This Medical Industry Feature, titled “Neuroimmunology Considerations in Multiple Sclerosis” is sponsored by Novartis Pharmaceuticals Corporation.
Here’s your host, Dr Jason Freeman.
This is ReachMD, and I'm Dr Jason Freeman. Joining us today to discuss the role of neuroimmunology in multiple sclerosis is Dr Scott Zamvil. Dr Zamvil is the Donnie Smith Chair and Multiple Sclerosis Research Professor of Neurology, and faculty member in the Program in Immunology at the University of California, San Francisco. He also serves as a Board Member of the International Society for Neuroimmunology, and is also an Advisor for the Americas Committee for the Treatment and Research in Multiple Sclerosis.
Dr Zamvil, welcome to the program.
Great, I'm looking forward to it. Thanks.
Dr Zamvil, I wanted to ask about what we know about the role of the immune system in multiple sclerosis. How do the two things interact?
There's a cellular immune system and the humoral immune system. We're all familiar with the concept of having antibodies, but the T cells and the B cells also contribute the cellular immune system, in particular, the T cells.
In MS, we know that if T cells are targeting the myelin tissue they can cause damage. And the lesions in MS involve a predominance of lymphocytes. And some of those, we believe, maybe a small proportion, are targeting the myelin antigens. We know from models that we can transfer the disease with T cells, or clones, that are specific for myelin antigen. The B cells have important roles as well because they have a very tight association in collaboration with the T cells. The B cells can present to T cells and activate the T cells. And the T cells, conversely, can activate the B cells. And it’s the T cell that's necessary for B cell differentiation, and for B cells to start making antibodies. B cells are the antibody-producing cells. And that is important.
What happens later in the disease, versus earlier in the disease? And is there, you know, there's a lot of talk about, out there, about neuroinflammation, is that part of this process and part of the immune response?
When we think of the immune system, early in disease, we think of the cellular contribution. And we know how important that is. So, early in disease, there's a lymphocytic predominance, but we know over time we accumulate neurologic damage. So, we have tissue loss. We have axonal loss from the neurons, we have glial activation, we lose tissue, we can see on MRI that we have atrophy over a period of time, and that's when we progress from the inflammatory phase of the disease to the neurodegenerative phase of disease. There's always some lymphocytes that are there.
But what happens is that they set up their own microenvironment. They set up shop within the central nervous system, and you have lymphocytes that are there behind the blood-brain barrier, and they can self-perpetuate the disease process, and you have tissue destruction. So, one of the challenges now is treating the later phase of disease.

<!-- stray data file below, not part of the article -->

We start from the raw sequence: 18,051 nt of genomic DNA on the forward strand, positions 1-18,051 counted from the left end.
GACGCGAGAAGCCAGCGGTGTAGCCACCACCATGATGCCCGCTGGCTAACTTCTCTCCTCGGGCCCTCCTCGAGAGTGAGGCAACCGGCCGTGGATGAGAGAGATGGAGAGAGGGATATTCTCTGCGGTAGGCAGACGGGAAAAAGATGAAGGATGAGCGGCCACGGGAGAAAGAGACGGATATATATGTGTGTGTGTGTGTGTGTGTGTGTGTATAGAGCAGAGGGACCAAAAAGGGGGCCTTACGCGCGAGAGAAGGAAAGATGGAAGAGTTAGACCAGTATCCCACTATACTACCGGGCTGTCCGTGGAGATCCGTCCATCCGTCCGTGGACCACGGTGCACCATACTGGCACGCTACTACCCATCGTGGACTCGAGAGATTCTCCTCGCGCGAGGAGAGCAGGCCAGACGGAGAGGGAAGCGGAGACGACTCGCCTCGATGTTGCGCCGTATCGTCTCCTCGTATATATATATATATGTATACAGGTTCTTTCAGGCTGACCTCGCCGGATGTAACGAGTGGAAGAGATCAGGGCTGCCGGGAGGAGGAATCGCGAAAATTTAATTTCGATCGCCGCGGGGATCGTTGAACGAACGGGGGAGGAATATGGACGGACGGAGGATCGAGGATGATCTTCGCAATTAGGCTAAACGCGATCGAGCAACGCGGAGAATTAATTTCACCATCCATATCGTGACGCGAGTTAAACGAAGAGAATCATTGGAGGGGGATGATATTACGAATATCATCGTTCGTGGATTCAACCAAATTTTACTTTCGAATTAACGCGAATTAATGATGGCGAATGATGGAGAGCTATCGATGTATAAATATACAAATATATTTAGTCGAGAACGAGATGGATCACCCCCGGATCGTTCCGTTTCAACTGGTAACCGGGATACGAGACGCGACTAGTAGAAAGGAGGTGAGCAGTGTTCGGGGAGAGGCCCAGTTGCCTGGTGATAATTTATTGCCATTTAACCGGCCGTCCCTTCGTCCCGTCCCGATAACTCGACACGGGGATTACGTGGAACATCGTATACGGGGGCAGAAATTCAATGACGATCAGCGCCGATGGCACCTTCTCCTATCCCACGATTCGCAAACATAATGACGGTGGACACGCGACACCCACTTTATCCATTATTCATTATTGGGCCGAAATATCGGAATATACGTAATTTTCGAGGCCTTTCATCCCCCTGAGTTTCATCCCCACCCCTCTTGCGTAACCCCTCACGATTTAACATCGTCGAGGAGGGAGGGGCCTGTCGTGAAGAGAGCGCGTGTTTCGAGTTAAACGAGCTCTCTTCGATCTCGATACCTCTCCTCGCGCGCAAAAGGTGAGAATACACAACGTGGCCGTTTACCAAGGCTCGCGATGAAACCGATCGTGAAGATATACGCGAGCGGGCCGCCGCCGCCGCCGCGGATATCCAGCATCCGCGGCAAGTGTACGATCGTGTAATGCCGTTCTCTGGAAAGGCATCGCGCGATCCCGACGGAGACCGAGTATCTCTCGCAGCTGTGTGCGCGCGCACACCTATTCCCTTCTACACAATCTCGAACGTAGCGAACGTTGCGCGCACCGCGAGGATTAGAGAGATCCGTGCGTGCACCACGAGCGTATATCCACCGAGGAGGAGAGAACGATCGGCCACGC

Thinking about that, can you talk about the potential impact of having low immunoglobulin levels for these patients?
Right. So, here just to separate, we're not speaking about the immunoglobulins that are in the neuromyelitis optica where they're causing the damage to the target antigen in the brain. We're talking, here we're speaking of immunoglobulin IgG and IgM for its protective capabilities in fighting off infections, either bacterial or viral infections. And so, if you continuously deplete the B cells over years you may see drops in the antibody levels, the total IgG and IgM level. And that's something that we pay attention to.
And why in particular is that important for patients and clinicians to pay attention to?
It's important because we know that antibodies, as I mentioned, can protect against, let's say, bacterial infections. But what happens over a period of time is that we may see reductions in the total antibody levels. When I say total antibody, I'm referring to IgG and IgM.
We know the IgM may go down earlier than the IgG, but over a period of time, the IgG, which is our mature antibody, may also become diminished or reduced. And when that happens, we are concerned that a patient may be predisposed to upper respiratory or lower respiratory infections or urinary tract infections, both from bacteria for the respiratory infections, but also viral infections as well.
So just to change gears a little bit, let's talk about, maybe a patient with newly diagnosed MS. So a patient who has both brain and spinal cord lesions, as well as the finding of positive oligoclonal bands on CSF testing. Given what we just discussed, what factors do you consider when choosing a therapy for this type of patient?
Right, so it's very important for us to recognize early on when we diagnose MS at the earliest stage, if we can prognosticate whether they're going to have a mild or a moderate or severe course of disease. And if patients have brain and spinal cord lesions, and they have a large burden of those lesions, and some of those are active, and they also have all oligoclonal bands, which is the antibodies are produced in the central nervous system, that's the oligoclonal bands, these all portend a more severe course. We're afraid to lose tissue. So just as, you know, time is brain in stroke, it's the same in MS on a slower scale. But still, we don't want to wait.